Karece entered the Ph.D. Program in Speech and Hearing Sciences Program at the CUNY Graduate Center in fall 2007. She is a recipient of the CUNY Enhanced Chancellor's Fellowship. Karece was Recruitment Manager for two years and presently coordinates training and data management within the Child Language Laboratory, directed by Dr. Richard Schwartz. Karece is currently a Level II student working on a group eye tracking project examining lexical access in children with language impairments. Her research areas are semantic development and categorization with a focus on children with Autistic Disorder and typical language development.
Erin Reilly (firstname.lastname@example.org) Erin Reilly CCC-SLP, TSLD received her undergraduate degree in Speech and Language Disorders at the State University College at Geneseo, NY and Master’s Degree in Speech-Language Pathology at Edinboro University of Pennsylvania. Erin is a New York State licensed Speech Language Pathologist and Teacher of Speech and Language Disabilities. She has provided therapy and evaluated students with a range of disabilities in Maine School Administrative District #49, Rainbow Preschool in Commack, NY, and the New York City Department of Education. Currently, she is attending CUNY Graduate center as a PhD student. Her area of interest includes language development in children with autism.
Emily Root- LaFemina, M.A. CCC-SLP (email@example.com) Emily received her bachelor’s degree from the University of California, Santa Cruz, and received her Master’s Degree in Speech Pathology from New York University in 1999. She has been a Chancellor’s Fellow in the Child Language Lab at the Graduate Center since initiating her doctoral studies in the fall of 2008. Emily’s primary interests are language disorders in children with Autism Spectrum Disorders and Specific Language Impairment. Emily is the principal investigator in an eye-tracking study now entitled “Lexical Access in Children with Specific Language Impairment,” examining how children categorize objects linguistically.
Emily has been a licensed speech-language pathologist since 2000, working in private practice in New Jersey. While she only works with children; she primarily treats children on the Autism Spectrum as well as treating children who stutter. In addition, Emily teaches Anatomy & Physiology and a graduate level Diagnostics class in the Communication Disorders Department at Brooklyn College.
Christine Rota-Donahue, M.S. CCC-A/SLP Undergraduate degree in Speech Language Pathology from the School of Medicine in Paris, France Master's of Science in Communication Sciences Disorders from Hunter College, New York. Certified and licensed in Speech Language Pathology and Audiology, area of expertise: Auditory Processing Disorders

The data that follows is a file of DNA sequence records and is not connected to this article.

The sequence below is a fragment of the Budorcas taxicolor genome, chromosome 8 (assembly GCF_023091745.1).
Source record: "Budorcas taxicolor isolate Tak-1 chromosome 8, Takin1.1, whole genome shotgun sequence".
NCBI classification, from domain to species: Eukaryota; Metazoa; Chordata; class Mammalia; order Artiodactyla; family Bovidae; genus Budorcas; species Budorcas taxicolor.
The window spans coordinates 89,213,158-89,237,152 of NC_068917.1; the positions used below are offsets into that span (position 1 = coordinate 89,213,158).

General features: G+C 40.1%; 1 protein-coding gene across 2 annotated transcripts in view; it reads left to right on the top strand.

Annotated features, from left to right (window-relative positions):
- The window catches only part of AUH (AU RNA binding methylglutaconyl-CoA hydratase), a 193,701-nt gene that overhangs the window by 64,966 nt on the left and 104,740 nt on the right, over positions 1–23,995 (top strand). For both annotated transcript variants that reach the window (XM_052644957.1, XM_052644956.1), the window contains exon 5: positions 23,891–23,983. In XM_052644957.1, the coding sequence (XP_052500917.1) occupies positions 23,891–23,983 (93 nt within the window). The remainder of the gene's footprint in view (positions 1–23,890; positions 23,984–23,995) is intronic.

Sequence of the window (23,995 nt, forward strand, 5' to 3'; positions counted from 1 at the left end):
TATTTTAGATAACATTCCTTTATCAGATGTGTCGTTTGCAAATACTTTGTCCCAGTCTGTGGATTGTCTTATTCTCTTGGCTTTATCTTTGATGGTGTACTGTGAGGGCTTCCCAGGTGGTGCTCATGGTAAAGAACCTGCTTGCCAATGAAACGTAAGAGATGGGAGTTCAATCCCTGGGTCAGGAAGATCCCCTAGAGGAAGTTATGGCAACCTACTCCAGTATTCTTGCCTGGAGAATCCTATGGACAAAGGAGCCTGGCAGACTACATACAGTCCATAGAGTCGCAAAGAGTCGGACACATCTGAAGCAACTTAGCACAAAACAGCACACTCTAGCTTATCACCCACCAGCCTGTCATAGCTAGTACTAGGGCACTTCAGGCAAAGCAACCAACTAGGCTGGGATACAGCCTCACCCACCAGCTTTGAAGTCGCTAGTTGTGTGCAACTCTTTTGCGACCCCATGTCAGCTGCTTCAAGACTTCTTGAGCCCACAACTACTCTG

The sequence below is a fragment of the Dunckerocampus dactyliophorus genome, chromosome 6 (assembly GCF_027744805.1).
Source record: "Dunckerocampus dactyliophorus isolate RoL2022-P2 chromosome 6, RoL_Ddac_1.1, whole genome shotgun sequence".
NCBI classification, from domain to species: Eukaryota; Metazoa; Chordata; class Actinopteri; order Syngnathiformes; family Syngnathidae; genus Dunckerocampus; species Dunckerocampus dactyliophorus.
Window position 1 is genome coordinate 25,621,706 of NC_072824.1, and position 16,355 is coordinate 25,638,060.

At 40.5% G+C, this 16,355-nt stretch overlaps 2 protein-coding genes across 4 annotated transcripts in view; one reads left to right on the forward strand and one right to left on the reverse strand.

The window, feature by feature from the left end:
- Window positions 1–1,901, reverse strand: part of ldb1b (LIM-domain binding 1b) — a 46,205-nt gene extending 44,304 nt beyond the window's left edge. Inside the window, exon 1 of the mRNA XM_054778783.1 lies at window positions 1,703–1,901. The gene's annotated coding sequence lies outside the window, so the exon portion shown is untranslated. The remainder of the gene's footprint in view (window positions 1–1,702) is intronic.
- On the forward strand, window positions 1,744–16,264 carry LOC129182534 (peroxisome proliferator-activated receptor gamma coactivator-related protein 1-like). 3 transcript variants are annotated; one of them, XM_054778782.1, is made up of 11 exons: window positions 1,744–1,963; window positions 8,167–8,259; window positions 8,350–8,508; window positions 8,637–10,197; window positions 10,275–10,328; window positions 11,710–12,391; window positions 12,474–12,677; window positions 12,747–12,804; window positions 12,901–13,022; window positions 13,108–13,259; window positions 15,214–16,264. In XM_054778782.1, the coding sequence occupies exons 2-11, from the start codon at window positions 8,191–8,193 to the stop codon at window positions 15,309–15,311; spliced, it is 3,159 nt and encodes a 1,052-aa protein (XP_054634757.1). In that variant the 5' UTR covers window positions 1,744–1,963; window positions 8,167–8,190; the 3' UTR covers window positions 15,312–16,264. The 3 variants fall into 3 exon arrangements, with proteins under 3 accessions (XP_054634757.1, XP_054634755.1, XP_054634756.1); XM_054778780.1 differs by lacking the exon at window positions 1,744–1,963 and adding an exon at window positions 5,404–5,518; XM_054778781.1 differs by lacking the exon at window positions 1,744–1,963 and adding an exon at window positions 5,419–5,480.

Level 3 Doctoral Student LISHA Doctoral Award 2009
Area of research: Event Related Potentials, Selective Auditory Attention and Auditory Processing Disorders
Lidiya Tornyova, Ph.D. (firstname.lastname@example.org) Lidiya Tornyova, Ph.D. joined the Child Language Lab in the fall of 2011. She received a Bachelor’s and a Master’s degree in Slavic Studies from the University of Sofia, Bulgaria, and a Ph.D. in Linguistics from the Graduate Center of the City University of New York. Lidiya is a recipient of a Doctoral Dissertation Grant from the National Science Foundation. Her research expertise is in the acquisition of questions by typically developing children. Lidiya is interested in applying her knowledge of typical syntax development to clinical populations such as children with Specific Language Impairment. She is currently working on a project using eye-tracking to investigate the role of working memory in the processing of complex sentences by children with and without language impairment.
Zara Waldman, M.S. (email@example.com) Zara Waldman began the doctoral program in Speech-Language-Hearing Sciences at the Graduate Center in Fall 2011. Before starting the program, she earned her Bachelor’s degree in Communication Science and Disorders from Emerson College and her Masters’ degree in Speech-Language Pathology from Massachusetts’ General Hospital Institute of Health Professions (MGHIHP). At MGHIHP, Zara completed research on phonological awareness development in children using cochlear implants and hearing aids in conjunction with Children’s Hospital Boston. She is an avid signer and has also studied clinical applications of American Sign Language. Zara was also the 2011 recipient of the MGHIHP Award for Student Innovation. Currently, she splits her time between the Child Language Lab and NYEE, where she is working with Dr. Richard Schwartz investigating lexical access in cochlear implant users. Her research interests are in syntax development and sentence processing in pediatric cochlear implant users and children with hearing loss.